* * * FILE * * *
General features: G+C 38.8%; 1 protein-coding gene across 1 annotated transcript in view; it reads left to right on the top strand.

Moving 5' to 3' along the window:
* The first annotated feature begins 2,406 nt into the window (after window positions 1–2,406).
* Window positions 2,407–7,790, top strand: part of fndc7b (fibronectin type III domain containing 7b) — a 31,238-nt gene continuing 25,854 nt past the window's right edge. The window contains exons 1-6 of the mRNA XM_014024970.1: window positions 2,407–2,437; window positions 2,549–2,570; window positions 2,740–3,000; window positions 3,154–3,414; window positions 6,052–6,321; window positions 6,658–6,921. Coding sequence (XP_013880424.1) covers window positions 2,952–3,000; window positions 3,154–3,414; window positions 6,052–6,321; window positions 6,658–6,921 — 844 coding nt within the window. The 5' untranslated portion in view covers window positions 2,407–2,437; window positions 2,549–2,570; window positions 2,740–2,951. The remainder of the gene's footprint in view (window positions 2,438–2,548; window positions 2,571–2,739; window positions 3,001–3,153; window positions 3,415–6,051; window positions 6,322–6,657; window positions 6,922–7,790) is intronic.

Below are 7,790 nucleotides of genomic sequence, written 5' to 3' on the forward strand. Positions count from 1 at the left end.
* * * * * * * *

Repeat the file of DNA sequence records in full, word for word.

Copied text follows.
General features: G+C 38.8%; 1 protein-coding gene across 1 annotated transcript in view; it reads left to right on the top strand.

Moving 5' to 3' along the window:
* The first annotated feature begins 2,406 nt into the window (after window positions 1–2,406).
* Window positions 2,407–7,790, top strand: part of fndc7b (fibronectin type III domain containing 7b) — a 31,238-nt gene continuing 25,854 nt past the window's right edge. The window contains exons 1-6 of the mRNA XM_014024970.1: window positions 2,407–2,437; window positions 2,549–2,570; window positions 2,740–3,000; window positions 3,154–3,414; window positions 6,052–6,321; window positions 6,658–6,921. Coding sequence (XP_013880424.1) covers window positions 2,952–3,000; window positions 3,154–3,414; window positions 6,052–6,321; window positions 6,658–6,921 — 844 coding nt within the window. The 5' untranslated portion in view covers window positions 2,407–2,437; window positions 2,549–2,570; window positions 2,740–2,951. The remainder of the gene's footprint in view (window positions 2,438–2,548; window positions 2,571–2,739; window positions 3,001–3,153; window positions 3,415–6,051; window positions 6,322–6,657; window positions 6,922–7,790) is intronic.

Below are 7,790 nucleotides of genomic sequence, written 5' to 3' on the forward strand. Positions count from 1 at the left end.